Wednesday, December 11, 2013

Showcase and Be Proud of Your Outstanding School Library!

Consider applying soon for this award since this is an opportunity for multiple winners to be recognized. 

Deadline to apply is February 1, 2014 and here is the link to sift through the details. Outstanding School Library 

Recent interview with Christine Tomlinson recipient of the 2013 Outstanding School Library Award.

What does an outstanding library look like? How do you measure success?

An outstanding library looks busy, messy and loud (if something can look loud).  Students and staff are coming and going, both digitally and physically. They work on projects, they read, they learn within the space. Being successful means more than having an updated collection; it means that students and staff have access to and can use the resources my learning commons provides for them. Being successful means more than having books returned on time; it means having students finding and reading books that they truly enjoy.

What are some things that students would miss if they didn't have an outstanding library program?

Our students would miss two very important things if our program was not successful: access to digital research resources and the ability to use them effectively and the access to a blossoming culture of reading wherein all students’ tastes are valued.

Preparing for the application process: I figured out my criteria by thinking about what I’ve done over the past couple of years. I had just finished my program, so the vision was fresh in my mind—The other criteria were a matter of reflection.

How do you manage your time? Who helped you along the way and what tactics were successful towards gaining support? 

I struggle with time management. I always start the day with a list of things I must accomplish, but the on-demand nature of my job (dealing with laptops, student research requests, teacher emails) quite often means that I transfer my must-do list to the next day. I know I should take a plan period, but I don’t. My head teacher and my principals have helped me along the way, as have my former colleagues in the North High Language Arts department.  All have given me the support to re-make our media center into a Learning Commons.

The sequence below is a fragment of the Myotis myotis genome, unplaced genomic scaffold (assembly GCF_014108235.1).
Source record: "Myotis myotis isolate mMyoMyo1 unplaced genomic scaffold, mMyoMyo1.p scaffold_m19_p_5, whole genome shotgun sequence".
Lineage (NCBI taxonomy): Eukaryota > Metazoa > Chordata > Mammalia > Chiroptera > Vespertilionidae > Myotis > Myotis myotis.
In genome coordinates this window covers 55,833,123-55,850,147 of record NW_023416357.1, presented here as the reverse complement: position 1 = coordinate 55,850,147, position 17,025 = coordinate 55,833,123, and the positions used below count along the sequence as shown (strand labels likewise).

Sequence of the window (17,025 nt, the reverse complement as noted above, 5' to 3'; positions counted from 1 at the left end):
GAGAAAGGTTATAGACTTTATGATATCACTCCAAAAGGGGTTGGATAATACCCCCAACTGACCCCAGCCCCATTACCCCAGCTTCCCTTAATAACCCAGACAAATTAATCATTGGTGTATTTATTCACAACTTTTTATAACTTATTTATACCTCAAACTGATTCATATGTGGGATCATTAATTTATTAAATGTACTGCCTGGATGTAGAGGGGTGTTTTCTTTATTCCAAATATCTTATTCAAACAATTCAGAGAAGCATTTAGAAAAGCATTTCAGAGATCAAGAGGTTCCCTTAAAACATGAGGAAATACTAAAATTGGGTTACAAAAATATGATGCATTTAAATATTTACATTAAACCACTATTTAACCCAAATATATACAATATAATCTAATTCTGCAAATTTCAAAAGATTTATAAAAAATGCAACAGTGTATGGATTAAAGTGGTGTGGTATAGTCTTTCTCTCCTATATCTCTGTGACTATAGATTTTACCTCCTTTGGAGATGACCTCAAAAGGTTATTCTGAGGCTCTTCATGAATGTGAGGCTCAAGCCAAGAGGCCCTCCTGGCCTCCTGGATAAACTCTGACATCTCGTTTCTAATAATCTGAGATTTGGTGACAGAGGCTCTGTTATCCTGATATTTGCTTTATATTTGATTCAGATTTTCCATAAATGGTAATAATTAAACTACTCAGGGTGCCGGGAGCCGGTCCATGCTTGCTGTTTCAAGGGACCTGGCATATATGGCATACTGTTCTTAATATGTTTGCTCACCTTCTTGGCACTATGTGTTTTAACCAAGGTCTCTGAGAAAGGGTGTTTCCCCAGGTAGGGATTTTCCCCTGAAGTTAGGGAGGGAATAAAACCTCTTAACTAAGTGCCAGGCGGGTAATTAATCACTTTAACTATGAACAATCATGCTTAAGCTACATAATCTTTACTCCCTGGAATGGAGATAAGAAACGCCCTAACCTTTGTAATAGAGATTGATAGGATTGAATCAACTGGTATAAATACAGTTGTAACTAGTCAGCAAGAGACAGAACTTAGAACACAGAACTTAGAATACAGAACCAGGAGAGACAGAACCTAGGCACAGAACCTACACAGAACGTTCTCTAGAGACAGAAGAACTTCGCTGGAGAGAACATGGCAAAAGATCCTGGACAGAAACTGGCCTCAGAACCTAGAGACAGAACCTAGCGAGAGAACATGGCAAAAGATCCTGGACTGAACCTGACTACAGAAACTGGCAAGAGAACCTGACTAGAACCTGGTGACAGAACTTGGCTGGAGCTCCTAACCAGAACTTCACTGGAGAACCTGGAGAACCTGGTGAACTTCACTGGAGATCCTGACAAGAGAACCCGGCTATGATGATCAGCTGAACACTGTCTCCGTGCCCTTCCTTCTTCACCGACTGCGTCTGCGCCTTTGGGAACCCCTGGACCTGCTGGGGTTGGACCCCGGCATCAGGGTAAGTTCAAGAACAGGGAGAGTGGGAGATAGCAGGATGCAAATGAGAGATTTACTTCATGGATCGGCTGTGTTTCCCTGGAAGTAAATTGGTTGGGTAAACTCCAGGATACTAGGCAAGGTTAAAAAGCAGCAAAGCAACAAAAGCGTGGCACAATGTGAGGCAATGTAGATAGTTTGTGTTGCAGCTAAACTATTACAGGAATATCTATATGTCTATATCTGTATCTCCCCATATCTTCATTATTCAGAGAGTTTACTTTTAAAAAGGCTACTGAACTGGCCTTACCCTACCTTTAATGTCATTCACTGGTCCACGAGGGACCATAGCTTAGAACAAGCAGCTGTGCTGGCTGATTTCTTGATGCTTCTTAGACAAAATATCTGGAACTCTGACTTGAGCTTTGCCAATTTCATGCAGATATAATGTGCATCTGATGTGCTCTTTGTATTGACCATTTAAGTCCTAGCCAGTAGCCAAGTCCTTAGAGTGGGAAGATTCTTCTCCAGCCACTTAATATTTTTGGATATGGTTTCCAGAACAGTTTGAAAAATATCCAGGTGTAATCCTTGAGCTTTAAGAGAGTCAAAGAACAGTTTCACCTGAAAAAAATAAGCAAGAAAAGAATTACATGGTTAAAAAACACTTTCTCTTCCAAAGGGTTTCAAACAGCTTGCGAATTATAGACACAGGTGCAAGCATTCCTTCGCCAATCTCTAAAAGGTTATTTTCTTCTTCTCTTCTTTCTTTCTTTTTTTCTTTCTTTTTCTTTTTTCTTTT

Since the award is valid for three year what is your plan to maintain high standards for the library program and stay current in school libraries?

I do have a couple of goals like moving more inquiry projects into disciplines other than Language Arts, creating and sustaining a summer reading program, and finalizing a K-12 library curriculum for the district (with my department’s help). Staying current is almost easier as I read the library journals and I follow the important peeps in the field. 

As we’re in our third year of a district wide high school 1:1, I’m always learning/planning/thinking of ways to incorporate tech into the lessons and how to use tech to transform education—it’s such a new area that there’s always new and interesting things to learn and implement (and ponder). 

What would surprise people most about your current job?

I think people are most surprised that I actually have a Master’s to do this job. For some, I think they are surprised that I actually “do” stuff

Just for fun...paper or digital?  You could have any superpower; what would it be?

Paper for my favorite authors; otherwise whatever I can get my hands on. 
Superpower? Make everyone have manners.

Who is your greatest ally and why?

Greatest ally—my husband. He lets me be in a book coma for an entire weekend and actually buys the excuse that “it’s for work”.

What's the best of worst part about working with young people? 

Best and worst part about working with young people? They are young people.  Enough said
Professional advice:  Do or do not—there is no try (Yoda).  Write it down in plain people English (my mom).

How do you respond when someone asks you, "Isn't everything online?"

I go online first for answers (if my mom doesn’t know the answer, that is)